SA asks:

Hi Will,
Can we call the Holy Spirit, Jesus’ Spirit? What do you think?
Clearly he isn’t Jesus because he is the third person of the trinity, but I am a bit muddled as we sometimes say Jesus is with us by his spirit. What do we mean by that? Do we mean Jesus? Do we mean the Holy Spirit? Or are we meaning specifically the Holy Spirit but also Jesus and the Father as our God is one?
For example, when Jesus said he would be with us until the end of the age did he mean himself or the Holy Spirit? In John 14 Jesus promises “another Counsellor to be with you forever, the Spirit of truth” but also that the Father and he (Jesus) will make their home in the believer.
And then I look at Romans 8:9 where Paul talks about the indwelling of the Holy Spirit and calls him both the Spirit of God and the Spirit of Christ in quick succession and then says that “if Christ is in you….”
And Galatians 2:20 “Christ who lives in me..”
I’m not sure if I’ve even articulated my question clearly!

[This is a Q&A question that has been submitted through this blog. You can submit a question (anonymously if you like) here: http://briggs.id.au/jour/qanda/]

Thanks for the question. It takes us into the area of trinitarian theology, which is notoriously brain-bending, but is also deep, profound, and joy-bringing.

The short answer to your question is yes, we can (and must) understand that the Holy Spirit is Jesus’ Spirit.

The longer answer means exploring the conundrum that you have described.  Your exploration is great.  You’ve quoted the verse that I would have gone to as a way into it: In Romans 8:9-11 the Holy Spirit is referred to in the following ways:

  1. “the Spirit”
  2. “the Spirit of God”
  3. “the Spirit of Christ”
  4. “the Spirit of him who raised Jesus from the dead”

This passage also has a close correlation between “the Spirit” and “Christ” with regards to the one who dwells “in you.”  You’ve also rightly picked up other places where this is implied – Galatians 2:20 – and also Matthew 28:20 where Jesus says “I am with you always”, just before he leaves! Of course, the Spirit is subsequently present.

It can be a bit of a brain twister, so what do we do with it?

We can get a little bit theological: What is being emphasised here is the unity of the Trinity. We cannot separate Father, Son, and Holy Spirit. The Spirit reveals the Son, and if we see the Son we have seen the Father (that’s John 14 again). This unity is at the heart of the gospel: Jesus is not one third of God of with us, he is truly God with us. As Paul assures us in Colossians 2:9, in Christ “all the fullness of the Deity lives in bodily form.”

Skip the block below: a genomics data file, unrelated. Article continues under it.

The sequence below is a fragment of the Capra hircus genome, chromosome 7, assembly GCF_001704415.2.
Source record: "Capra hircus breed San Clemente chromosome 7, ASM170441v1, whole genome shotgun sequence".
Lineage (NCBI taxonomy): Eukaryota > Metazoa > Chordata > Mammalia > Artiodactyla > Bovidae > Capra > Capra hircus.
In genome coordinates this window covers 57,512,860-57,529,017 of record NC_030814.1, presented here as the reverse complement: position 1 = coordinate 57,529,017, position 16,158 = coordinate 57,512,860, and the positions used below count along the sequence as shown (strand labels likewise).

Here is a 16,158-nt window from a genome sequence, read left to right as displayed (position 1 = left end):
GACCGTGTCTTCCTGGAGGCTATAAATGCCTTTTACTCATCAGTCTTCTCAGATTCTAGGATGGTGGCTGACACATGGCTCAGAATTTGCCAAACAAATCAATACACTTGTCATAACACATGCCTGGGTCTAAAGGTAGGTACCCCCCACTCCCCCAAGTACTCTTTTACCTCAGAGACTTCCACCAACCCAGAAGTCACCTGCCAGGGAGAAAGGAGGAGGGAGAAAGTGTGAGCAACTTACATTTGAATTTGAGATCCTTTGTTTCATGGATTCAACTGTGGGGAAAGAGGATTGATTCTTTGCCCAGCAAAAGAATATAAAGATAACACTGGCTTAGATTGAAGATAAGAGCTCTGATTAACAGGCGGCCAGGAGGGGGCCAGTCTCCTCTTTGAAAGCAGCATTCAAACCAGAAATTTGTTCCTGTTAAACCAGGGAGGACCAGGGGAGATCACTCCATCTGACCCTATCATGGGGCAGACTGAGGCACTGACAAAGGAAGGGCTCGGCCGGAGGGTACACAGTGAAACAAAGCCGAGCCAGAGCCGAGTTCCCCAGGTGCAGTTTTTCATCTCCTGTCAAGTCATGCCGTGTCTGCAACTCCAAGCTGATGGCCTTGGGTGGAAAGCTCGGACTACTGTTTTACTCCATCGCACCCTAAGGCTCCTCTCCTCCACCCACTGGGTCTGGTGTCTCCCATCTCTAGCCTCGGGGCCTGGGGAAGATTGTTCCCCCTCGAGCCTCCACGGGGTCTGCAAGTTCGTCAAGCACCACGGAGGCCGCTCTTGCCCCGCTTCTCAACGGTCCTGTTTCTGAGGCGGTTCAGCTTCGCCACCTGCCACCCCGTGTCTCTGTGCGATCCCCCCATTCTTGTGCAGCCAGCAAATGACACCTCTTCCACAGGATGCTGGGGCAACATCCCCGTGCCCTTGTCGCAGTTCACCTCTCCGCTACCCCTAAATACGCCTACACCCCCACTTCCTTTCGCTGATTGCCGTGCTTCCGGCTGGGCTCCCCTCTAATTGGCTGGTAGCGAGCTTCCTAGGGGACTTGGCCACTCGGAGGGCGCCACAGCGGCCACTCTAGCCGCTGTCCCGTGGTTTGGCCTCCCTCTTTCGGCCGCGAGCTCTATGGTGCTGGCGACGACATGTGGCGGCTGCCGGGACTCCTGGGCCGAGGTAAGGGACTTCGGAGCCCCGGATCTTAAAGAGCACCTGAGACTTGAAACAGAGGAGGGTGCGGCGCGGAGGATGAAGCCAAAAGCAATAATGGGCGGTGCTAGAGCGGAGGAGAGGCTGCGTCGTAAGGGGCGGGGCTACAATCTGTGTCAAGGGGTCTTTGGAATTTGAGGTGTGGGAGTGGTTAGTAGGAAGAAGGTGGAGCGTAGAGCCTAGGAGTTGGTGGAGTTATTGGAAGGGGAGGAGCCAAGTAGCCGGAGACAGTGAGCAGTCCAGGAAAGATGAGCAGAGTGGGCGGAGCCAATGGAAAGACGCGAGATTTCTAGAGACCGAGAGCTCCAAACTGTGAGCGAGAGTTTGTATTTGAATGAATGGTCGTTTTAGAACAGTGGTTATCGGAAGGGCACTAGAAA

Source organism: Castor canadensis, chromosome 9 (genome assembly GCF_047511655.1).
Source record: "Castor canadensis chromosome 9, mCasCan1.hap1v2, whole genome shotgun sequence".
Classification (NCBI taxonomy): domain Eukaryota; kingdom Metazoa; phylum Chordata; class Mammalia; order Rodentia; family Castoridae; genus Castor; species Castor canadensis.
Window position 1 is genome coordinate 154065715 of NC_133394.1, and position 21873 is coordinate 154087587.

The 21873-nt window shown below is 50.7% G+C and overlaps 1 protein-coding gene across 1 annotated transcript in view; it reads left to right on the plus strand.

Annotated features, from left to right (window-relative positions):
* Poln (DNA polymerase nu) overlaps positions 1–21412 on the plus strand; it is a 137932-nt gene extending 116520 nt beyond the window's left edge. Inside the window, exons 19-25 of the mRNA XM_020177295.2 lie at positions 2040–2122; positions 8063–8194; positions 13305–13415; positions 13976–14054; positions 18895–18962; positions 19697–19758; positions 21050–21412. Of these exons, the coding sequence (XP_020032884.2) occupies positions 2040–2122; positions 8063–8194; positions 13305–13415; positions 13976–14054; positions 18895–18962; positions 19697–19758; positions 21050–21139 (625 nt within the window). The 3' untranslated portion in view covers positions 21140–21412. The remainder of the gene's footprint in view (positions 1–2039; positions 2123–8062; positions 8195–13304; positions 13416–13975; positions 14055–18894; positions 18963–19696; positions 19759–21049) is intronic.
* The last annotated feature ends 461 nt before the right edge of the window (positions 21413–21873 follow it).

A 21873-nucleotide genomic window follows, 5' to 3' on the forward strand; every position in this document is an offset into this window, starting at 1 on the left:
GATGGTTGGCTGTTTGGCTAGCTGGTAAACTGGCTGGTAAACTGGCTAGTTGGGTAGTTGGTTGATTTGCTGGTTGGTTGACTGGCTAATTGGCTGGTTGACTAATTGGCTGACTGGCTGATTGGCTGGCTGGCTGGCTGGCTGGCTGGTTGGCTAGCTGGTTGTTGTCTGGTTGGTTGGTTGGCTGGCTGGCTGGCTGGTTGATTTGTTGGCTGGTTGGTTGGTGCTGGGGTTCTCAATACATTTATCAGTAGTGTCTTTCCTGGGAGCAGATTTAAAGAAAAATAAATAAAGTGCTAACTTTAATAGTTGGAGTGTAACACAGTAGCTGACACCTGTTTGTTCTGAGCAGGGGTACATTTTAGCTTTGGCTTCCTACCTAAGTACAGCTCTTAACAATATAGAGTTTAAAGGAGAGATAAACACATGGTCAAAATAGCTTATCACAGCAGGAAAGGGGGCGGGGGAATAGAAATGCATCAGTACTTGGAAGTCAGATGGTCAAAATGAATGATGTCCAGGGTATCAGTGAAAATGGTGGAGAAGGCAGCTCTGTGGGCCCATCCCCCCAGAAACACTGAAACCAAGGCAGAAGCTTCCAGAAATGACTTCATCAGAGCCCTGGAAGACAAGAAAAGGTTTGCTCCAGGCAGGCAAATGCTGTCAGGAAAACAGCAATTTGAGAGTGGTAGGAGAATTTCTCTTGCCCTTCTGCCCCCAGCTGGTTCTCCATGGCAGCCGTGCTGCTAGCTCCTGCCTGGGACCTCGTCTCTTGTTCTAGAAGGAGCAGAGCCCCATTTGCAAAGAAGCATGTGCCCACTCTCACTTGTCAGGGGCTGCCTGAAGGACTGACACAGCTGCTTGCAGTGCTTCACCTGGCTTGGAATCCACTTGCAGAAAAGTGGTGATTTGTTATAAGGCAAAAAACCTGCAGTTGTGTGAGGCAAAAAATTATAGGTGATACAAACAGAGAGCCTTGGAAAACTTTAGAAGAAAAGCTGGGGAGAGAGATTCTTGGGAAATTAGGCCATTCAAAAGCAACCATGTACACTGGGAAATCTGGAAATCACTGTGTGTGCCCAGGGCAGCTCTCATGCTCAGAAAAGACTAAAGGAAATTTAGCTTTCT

We can even get a bit metaphysical about it. My tentative exploration begins with thinking of God as a relational dynamic, and I start by looking to God the Father [As an aside, the Orthodox emphasis on the Father as the “Fountain of Deity” got me thinking here]:  The Father perfectly and eternally pours himself out into the Son. We call this “begetting” and think of the way in which a parent desires to pour themselves – their character, wisdom, understanding, etc. – into their children and extrapolate from that. This is so eternal and perfect that the Son isn’t just a reflection of the Father, the Father is pouring out his very being, and so the Son is of the same dynamic essence. The Son therefore pours himself back towards the Father, in response, agreement, and self-giving.

The Son’s eternal and perfect “pouring back” is an eternal and perfect “Yes and Amen” to the self-giving of the Father.  This eternal and perfect outpouring perfectly and eternally manifests not just the power and character of the Father and the Son, but the very substance of who they are.  This mutual outpouring manifests perfectly and eternally in the person of the Holy Spirit, proceeding from the Father’s eternally begetting love and the Son’s eternal returning joy.

Take any aspect of this away and then the dynamic is not eternal or perfect, and therefore not God.  That is, if the Spirit is not totally the Father’s Spirit, or the Son’s Spirit, or the Spirit of God Almighty, then God is not God.

Phew. That’s a bit heady. But can you see the passion and joy of it all? At the beginning of creation, the Father pours out in creative fervour – “Let there be light!” – the Son receives and responds in a “Yes and Amen” and from the power and joy of their agreement, the Spirit proceeds to hover over the waters of creation. Their unified love creates. It’s not like there’s some committee discussion in the Godhead about weighing up the pros and cons of creating the universe, rather the creative love and joy of Father, Son, and Holy Spirit simply brings it about. After all:

In the beginning was the Word, and the Word was with God, and the Word was God. He was with God in the beginning. Through him all things were made; without him nothing was made that has been made. (John 1:1-3)

And here is the joyous gospel part of it. We know that “God so loved the World”. At some point the heart of the Father pours out in grace and love – “Let us go to our broken children” – the Son responds with a “Yes and Amen” and the Spirit manifests that loving purpose, hovering over the womb of a young woman.  And now the eternally, perfectly begetting God and Father, pours himself out, eternally, and perfectly, into a human child. The eternal, perfect dynamic that is God, can incorporate, does incorporate, and still incorporates a human being, Jesus.